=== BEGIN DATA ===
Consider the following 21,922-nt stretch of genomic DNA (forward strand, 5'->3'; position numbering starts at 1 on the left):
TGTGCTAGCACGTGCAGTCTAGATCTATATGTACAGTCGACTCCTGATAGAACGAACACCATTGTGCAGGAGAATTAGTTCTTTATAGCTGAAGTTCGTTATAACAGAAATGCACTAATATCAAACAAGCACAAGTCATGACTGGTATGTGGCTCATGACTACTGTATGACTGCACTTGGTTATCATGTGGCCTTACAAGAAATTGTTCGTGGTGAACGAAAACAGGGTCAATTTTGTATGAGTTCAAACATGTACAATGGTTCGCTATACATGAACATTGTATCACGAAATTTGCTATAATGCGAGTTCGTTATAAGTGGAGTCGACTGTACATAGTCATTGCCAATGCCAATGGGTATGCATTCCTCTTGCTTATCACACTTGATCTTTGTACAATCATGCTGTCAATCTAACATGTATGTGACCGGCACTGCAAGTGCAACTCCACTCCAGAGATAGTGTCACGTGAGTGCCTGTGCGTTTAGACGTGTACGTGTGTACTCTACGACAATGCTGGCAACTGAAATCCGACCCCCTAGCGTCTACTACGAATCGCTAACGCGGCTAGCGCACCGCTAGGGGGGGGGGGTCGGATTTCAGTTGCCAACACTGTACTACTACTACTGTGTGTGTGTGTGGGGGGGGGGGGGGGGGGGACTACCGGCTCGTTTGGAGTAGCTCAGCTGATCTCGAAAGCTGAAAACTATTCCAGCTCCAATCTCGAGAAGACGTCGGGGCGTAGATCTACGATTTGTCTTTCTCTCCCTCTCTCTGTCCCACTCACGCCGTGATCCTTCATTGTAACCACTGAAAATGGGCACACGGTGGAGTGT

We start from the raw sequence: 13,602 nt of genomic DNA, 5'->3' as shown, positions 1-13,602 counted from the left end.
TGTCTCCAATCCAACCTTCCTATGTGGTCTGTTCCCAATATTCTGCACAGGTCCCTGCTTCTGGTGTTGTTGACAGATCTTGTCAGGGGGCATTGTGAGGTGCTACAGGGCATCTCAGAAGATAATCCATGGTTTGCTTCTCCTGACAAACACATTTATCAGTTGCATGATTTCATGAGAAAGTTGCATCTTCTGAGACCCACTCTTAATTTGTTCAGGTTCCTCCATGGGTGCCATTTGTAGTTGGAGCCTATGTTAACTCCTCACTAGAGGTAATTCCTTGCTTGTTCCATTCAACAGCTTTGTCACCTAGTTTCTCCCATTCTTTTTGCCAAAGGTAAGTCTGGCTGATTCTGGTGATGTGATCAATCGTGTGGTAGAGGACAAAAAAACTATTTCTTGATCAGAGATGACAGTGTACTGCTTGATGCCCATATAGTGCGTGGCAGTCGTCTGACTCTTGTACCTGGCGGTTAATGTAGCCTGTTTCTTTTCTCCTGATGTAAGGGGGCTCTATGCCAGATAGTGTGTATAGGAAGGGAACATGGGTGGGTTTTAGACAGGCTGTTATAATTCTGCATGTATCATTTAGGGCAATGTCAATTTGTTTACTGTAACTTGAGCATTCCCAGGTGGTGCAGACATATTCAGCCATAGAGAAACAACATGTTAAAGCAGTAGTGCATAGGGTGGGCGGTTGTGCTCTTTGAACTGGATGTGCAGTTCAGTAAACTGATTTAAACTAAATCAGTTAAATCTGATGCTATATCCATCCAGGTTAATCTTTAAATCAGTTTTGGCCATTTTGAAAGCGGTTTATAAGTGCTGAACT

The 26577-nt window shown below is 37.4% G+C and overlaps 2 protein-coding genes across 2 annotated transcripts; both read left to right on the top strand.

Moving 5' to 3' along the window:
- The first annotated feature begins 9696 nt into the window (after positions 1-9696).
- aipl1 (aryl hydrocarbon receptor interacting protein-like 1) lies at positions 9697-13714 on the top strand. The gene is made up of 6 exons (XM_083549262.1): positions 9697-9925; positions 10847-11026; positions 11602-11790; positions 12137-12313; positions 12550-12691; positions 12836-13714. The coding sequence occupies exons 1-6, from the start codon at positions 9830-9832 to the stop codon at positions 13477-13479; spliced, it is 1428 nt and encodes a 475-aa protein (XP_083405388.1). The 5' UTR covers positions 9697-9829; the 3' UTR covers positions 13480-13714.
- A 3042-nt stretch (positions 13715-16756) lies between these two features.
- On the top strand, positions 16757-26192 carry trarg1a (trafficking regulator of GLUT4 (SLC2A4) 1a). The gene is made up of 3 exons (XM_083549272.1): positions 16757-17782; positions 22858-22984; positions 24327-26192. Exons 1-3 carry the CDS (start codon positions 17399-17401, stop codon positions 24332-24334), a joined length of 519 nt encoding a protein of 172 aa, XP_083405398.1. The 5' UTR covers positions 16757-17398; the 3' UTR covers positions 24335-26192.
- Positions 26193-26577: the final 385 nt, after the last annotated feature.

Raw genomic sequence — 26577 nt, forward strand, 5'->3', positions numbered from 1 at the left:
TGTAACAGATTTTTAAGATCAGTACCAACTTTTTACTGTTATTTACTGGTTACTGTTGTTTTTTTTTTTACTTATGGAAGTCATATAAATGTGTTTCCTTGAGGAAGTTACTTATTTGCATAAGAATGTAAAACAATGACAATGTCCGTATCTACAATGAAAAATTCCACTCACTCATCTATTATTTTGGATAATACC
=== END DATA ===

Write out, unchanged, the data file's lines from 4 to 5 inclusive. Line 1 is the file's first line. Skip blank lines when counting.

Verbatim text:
TGTCTCCAATCCAACCTTCCTATGTGGTCTGTTCCCAATATTCTGCACAGGTCCCTGCTTCTGGTGTTGTTGACAGATCTTGTCAGGGGGCATTGTGAGGTGCTACAGGGCATCTCAGAAGATAATCCATGGTTTGCTTCTCCTGACAAACACATTTATCAGTTGCATGATTTCATGAGAAAGTTGCATCTTCTGAGACCCACTCTTAATTTGTTCAGGTTCCTCCATGGGTGCCATTTGTAGTTGGAGCCTATGTTAACTCCTCACTAGAGGTAATTCCTTGCTTGTTCCATTCAACAGCTTTGTCACCTAGTTTCTCCCATTCTTTTTGCCAAAGGTAAGTCTGGCTGATTCTGGTGATGTGATCAATCGTGTGGTAGAGGACAAAAAAACTATTTCTTGATCAGAGATGACAGTGTACTGCTTGATGCCCATATAGTGCGTGGCAGTCGTCTGACTCTTGTACCTGGCGGTTAATGTAGCCTGTTTCTTTTCTCCTGATGTAAGGGGGCTCTATGCCAGATAGTGTGTATAGGAAGGGAACATGGGTGGGTTTTAGACAGGCTGTTATAATTCTGCATGTATCATTTAGGGCAATGTCAATTTGTTTACTGTAACTTGAGCATTCCCAGGTGGTGCAGACATATTCAGCCATAGAGAAACAACATGTTAAAGCAGTAGTGCATAGGGTGGGCGGTTGTGCTCTTTGAACTGGATGTGCAGTTCAGTAAACTGATTTAAACTAAATCAGTTAAATCTGATGCTATATCCATCCAGGTTAATCTTTAAATCAGTTTTGGCCATTTTGAAAGCGGTTTATAAGTGCTGAACT

The 26577-nt window shown below is 37.4% G+C and overlaps 2 protein-coding genes across 2 annotated transcripts; both read left to right on the top strand.